Tag Archives: Tea

The FPI Files: Hero Theatre’s Revival of TEA

By Alison Minami

Velina Hasu Houston

This month Hero Theatre of Los Angeles will open its revival of Velina Hasu Houston’s TEA, one of the most widely produced Asian American plays worldwide since it first premiered at the Manhattan Theater Club in 1987. TEA follows the experiences of five Japanese war brides, women who immigrated to the U.S. as the wives of American servicemen, in Junction City, Kansas. Four of the women gather for tea after the violent suicide of the fifth, whose ghost reverberates throughout the play with an anguished urgency.  

At the end of World War II, roughly 50,000 Japanese women came over to the United States. Houston, who was herself born and raised in Junction City and the daughter of a Japanese war bride and African American father, traveled around the state interviewing nearly fifty Japanese war brides to research the depth and diversity of experience within this community. Worried for her safety, her mother insisted on joining her on the trip—this was, of course, before the ubiquity of GPS and cell phones! The two were both surprised and moved by the vulnerability and openness of traditionally reserved Japanese women sharing their experiences. Many of the women they spoke to were living in isolation as the only women of color in the towns where they lived. Their stories of immigration, cultural clash, alienation, racism, mental health, and domestic abuse as well as resilience, love, sisterhood, and motherhood were distilled into the characters that make up this all-female, all-Asian cast. Houston’s aim was always to “represent these women more meaningfully and truthfully, so that people would see that they were human beings beyond their stereotypes.”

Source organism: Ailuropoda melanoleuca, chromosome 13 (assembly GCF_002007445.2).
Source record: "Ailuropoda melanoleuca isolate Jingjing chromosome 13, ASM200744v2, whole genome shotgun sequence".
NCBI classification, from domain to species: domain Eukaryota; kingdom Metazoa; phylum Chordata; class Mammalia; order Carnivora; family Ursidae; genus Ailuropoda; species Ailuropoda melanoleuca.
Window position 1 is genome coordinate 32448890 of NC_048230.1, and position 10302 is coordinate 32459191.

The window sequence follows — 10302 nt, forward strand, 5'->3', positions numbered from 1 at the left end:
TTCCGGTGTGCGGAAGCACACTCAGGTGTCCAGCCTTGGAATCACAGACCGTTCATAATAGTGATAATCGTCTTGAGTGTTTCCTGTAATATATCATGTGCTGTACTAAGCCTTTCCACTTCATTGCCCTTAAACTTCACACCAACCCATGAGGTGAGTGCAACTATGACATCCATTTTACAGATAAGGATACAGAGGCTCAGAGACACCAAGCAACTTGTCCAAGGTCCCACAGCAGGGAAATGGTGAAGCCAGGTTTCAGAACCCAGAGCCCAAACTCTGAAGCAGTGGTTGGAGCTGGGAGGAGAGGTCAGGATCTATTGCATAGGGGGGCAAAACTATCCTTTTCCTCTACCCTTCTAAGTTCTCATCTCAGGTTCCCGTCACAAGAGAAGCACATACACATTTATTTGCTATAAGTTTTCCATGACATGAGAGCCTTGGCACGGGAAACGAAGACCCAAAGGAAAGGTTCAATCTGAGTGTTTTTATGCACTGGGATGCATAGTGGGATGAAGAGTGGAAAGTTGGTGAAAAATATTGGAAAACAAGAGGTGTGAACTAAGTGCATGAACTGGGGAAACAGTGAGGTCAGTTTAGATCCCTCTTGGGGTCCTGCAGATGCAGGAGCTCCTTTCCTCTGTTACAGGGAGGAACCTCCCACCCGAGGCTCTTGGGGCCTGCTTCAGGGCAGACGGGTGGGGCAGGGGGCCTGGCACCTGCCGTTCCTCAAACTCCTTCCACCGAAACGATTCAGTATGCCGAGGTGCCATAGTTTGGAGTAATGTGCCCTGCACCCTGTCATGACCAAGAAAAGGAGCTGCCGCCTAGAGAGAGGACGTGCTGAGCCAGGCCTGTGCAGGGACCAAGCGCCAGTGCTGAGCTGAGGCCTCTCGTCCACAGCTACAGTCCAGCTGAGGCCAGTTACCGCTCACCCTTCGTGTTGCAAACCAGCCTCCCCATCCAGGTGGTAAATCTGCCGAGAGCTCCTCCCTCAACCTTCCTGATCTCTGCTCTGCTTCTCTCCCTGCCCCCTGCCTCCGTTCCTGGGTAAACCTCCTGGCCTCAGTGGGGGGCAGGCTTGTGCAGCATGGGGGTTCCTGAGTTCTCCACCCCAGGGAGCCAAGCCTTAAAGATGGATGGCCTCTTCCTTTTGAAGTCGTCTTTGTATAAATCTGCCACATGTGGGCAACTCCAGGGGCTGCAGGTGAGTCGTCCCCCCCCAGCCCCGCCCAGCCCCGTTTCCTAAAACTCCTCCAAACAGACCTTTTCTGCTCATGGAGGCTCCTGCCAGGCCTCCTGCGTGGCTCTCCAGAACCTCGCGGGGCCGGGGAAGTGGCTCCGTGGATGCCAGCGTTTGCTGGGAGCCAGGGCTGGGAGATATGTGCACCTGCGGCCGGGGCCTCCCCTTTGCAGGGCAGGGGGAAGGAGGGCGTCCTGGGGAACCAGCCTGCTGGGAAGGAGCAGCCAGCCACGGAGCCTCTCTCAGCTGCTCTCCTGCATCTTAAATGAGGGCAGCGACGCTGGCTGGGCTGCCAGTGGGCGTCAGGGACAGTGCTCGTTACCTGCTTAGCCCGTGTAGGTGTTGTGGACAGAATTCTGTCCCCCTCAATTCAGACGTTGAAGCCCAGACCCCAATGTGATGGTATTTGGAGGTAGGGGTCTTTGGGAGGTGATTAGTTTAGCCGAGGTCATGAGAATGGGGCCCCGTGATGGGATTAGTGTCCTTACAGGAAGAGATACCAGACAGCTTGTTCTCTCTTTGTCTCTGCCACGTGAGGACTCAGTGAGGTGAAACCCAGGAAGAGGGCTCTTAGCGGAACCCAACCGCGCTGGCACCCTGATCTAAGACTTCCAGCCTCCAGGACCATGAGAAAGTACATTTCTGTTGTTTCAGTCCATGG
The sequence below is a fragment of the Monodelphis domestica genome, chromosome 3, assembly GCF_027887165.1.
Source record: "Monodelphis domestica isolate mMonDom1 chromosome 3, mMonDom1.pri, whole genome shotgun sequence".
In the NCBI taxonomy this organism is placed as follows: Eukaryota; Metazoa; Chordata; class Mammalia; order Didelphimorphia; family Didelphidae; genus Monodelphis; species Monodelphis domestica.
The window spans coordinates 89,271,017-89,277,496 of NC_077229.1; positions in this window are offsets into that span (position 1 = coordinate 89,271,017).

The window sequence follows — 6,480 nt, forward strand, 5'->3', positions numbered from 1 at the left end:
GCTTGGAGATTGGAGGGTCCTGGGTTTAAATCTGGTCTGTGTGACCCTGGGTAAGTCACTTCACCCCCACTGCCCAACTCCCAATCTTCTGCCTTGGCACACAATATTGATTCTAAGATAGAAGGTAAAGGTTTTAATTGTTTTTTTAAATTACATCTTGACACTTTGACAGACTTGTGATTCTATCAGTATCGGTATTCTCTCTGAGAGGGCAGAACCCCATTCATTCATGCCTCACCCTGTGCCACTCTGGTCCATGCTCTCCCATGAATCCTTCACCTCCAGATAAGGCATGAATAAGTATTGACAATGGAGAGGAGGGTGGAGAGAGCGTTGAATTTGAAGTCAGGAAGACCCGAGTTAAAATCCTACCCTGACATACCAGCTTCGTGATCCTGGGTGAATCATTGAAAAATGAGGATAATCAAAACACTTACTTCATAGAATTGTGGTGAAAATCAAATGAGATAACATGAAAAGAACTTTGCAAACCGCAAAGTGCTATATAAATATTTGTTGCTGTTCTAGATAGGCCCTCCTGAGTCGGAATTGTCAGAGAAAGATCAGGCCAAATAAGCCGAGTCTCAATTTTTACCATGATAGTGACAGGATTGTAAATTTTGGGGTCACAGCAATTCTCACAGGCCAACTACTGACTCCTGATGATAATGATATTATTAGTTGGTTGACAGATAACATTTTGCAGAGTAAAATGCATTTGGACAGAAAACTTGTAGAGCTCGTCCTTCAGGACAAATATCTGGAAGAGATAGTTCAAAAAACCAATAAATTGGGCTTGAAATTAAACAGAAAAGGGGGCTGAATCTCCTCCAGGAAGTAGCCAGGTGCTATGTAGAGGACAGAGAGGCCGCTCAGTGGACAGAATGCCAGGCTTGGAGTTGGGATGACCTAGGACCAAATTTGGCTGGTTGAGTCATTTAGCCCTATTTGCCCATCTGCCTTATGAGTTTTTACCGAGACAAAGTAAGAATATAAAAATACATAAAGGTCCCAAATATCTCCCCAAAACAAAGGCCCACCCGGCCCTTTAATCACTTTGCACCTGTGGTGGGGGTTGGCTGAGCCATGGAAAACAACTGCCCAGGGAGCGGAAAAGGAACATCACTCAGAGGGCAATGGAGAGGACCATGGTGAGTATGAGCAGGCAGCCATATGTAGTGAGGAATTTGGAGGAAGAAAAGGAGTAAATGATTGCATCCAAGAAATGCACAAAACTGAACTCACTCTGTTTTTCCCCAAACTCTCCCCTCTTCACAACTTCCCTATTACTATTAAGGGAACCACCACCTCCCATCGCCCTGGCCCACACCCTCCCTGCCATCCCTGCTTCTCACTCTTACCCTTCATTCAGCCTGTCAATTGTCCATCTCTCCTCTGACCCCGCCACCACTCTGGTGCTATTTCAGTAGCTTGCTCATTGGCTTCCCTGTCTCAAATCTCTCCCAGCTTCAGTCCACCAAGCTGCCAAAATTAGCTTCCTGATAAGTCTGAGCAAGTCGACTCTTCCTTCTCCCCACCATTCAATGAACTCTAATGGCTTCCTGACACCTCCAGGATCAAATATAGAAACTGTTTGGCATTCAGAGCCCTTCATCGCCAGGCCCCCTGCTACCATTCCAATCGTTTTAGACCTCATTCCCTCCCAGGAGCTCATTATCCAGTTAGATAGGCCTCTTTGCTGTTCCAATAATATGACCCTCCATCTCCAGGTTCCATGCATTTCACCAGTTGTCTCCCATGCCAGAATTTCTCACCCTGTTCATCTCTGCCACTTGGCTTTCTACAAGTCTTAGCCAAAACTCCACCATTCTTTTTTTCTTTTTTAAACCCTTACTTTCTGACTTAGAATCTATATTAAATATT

Hiroko Imai, Elaine Ackles, Tomoko Karina, Olivia Cordell and Hua Lee. Photo by Jenny Graham

But the inspiration for the play, and really all of Houston’s work, has roots in her Japanese upbringing. Houston grew up listening to Japanese folklore from her mother. One of her early childhood memories was helping to serve tea to her mother’s Japanese friends when they came to visit her home. This job—replenishing cups of hot tea—allowed her to be the proverbial fly on the wall as she listened to their conversations of struggle and joy both in Japan and in coming to America. Houston says, “When you’re in an immigrant family, you just have a different perspective of U.S. society.” Children of immigrants are constantly observing America through two (or more) languages and cultures, often defending one over the other and constantly flitting back and forth or standing in the liminal space at their crossroads.

Over thirty years later after its first debut, TEA continues to carry universal and relatable themes that pull at the heartstrings and challenge society’s stereotypes around identity. Long before intersectionality was a widely coined term, Houston was writing about the convergence of race, ethnicity, language, nationality, and culture. As a mixed-race playwright, she has always naturally been drawn to the experiences of women who live between worlds. In the early days of her career, she was marginalized because her work defied categorization. She says, “I’ve spent my life never being Asian enough or never being Black enough.” When asked about the evolution of the play, Houston explains that while the themes have always remained the same, “the society listens differently” with a different consciousness that is reflective of our current cultural sensitivities and appreciations. Further, with every new production, TEA goes through the process of re-interpretation and re-imagination; from the acting, to direction, to set, and sound. Houston describes with delight “my experience of the play always changes” and that it is “forever alive and breathing.”